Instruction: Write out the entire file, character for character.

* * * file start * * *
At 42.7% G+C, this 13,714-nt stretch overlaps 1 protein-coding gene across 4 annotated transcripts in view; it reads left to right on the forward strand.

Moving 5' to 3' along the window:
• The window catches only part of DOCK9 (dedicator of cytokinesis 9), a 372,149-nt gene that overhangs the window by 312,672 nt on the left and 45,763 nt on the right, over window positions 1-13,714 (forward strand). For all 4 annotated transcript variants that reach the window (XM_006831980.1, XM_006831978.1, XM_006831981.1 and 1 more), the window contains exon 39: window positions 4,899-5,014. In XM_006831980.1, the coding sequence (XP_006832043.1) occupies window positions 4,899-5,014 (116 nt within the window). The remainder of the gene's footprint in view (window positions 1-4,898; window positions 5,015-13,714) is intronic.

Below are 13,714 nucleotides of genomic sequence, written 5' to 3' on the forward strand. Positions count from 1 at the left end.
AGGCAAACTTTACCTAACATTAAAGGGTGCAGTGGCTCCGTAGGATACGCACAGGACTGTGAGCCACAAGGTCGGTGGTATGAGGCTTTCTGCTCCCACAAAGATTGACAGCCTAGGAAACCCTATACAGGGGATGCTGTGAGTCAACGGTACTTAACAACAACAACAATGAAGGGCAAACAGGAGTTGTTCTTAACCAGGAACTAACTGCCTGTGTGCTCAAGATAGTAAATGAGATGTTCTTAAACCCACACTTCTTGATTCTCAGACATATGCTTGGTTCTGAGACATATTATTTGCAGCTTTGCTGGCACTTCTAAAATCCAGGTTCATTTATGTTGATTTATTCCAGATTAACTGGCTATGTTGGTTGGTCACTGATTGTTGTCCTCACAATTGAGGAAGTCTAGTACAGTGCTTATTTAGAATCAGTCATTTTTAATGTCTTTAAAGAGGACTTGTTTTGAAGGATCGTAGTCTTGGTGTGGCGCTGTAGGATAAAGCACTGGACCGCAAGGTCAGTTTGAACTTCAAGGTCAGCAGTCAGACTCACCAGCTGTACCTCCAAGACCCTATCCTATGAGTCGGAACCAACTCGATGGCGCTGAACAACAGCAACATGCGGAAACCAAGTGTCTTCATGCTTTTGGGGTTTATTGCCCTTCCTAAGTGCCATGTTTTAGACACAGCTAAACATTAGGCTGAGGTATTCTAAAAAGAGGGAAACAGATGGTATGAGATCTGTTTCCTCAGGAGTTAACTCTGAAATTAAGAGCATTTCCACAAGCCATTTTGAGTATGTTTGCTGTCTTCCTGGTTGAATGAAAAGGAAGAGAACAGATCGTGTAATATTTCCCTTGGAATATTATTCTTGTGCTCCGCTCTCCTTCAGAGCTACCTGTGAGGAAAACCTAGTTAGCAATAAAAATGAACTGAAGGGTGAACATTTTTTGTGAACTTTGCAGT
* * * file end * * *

At 42.7% G+C, this 13,714-nt stretch overlaps 1 protein-coding gene across 4 annotated transcripts in view; it reads left to right on the forward strand.

Moving 5' to 3' along the window:
• The window catches only part of DOCK9 (dedicator of cytokinesis 9), a 372,149-nt gene that overhangs the window by 312,672 nt on the left and 45,763 nt on the right, over window positions 1-13,714 (forward strand). For all 4 annotated transcript variants that reach the window (XM_006831980.1, XM_006831978.1, XM_006831981.1 and 1 more), the window contains exon 39: window positions 4,899-5,014. In XM_006831980.1, the coding sequence (XP_006832043.1) occupies window positions 4,899-5,014 (116 nt within the window). The remainder of the gene's footprint in view (window positions 1-4,898; window positions 5,015-13,714) is intronic.

Below are 13,714 nucleotides of genomic sequence, written 5' to 3' on the forward strand. Positions count from 1 at the left end.
AGGCAAACTTTACCTAACATTAAAGGGTGCAGTGGCTCCGTAGGATACGCACAGGACTGTGAGCCACAAGGTCGGTGGTATGAGGCTTTCTGCTCCCACAAAGATTGACAGCCTAGGAAACCCTATACAGGGGATGCTGTGAGTCAACGGTACTTAACAACAACAACAATGAAGGGCAAACAGGAGTTGTTCTTAACCAGGAACTAACTGCCTGTGTGCTCAAGATAGTAAATGAGATGTTCTTAAACCCACACTTCTTGATTCTCAGACATATGCTTGGTTCTGAGACATATTATTTGCAGCTTTGCTGGCACTTCTAAAATCCAGGTTCATTTATGTTGATTTATTCCAGATTAACTGGCTATGTTGGTTGGTCACTGATTGTTGTCCTCACAATTGAGGAAGTCTAGTACAGTGCTTATTTAGAATCAGTCATTTTTAATGTCTTTAAAGAGGACTTGTTTTGAAGGATCGTAGTCTTGGTGTGGCGCTGTAGGATAAAGCACTGGACCGCAAGGTCAGTTTGAACTTCAAGGTCAGCAGTCAGACTCACCAGCTGTACCTCCAAGACCCTATCCTATGAGTCGGAACCAACTCGATGGCGCTGAACAACAGCAACATGCGGAAACCAAGTGTCTTCATGCTTTTGGGGTTTATTGCCCTTCCTAAGTGCCATGTTTTAGACACAGCTAAACATTAGGCTGAGGTATTCTAAAAAGAGGGAAACAGATGGTATGAGATCTGTTTCCTCAGGAGTTAACTCTGAAATTAAGAGCATTTCCACAAGCCATTTTGAGTATGTTTGCTGTCTTCCTGGTTGAATGAAAAGGAAGAGAACAGATCGTGTAATATTTCCCTTGGAATATTATTCTTGTGCTCCGCTCTCCTTCAGAGCTACCTGTGAGGAAAACCTAGTTAGCAATAAAAATGAACTGAAGGGTGAACATTTTTTGTGAACTTTGCAGT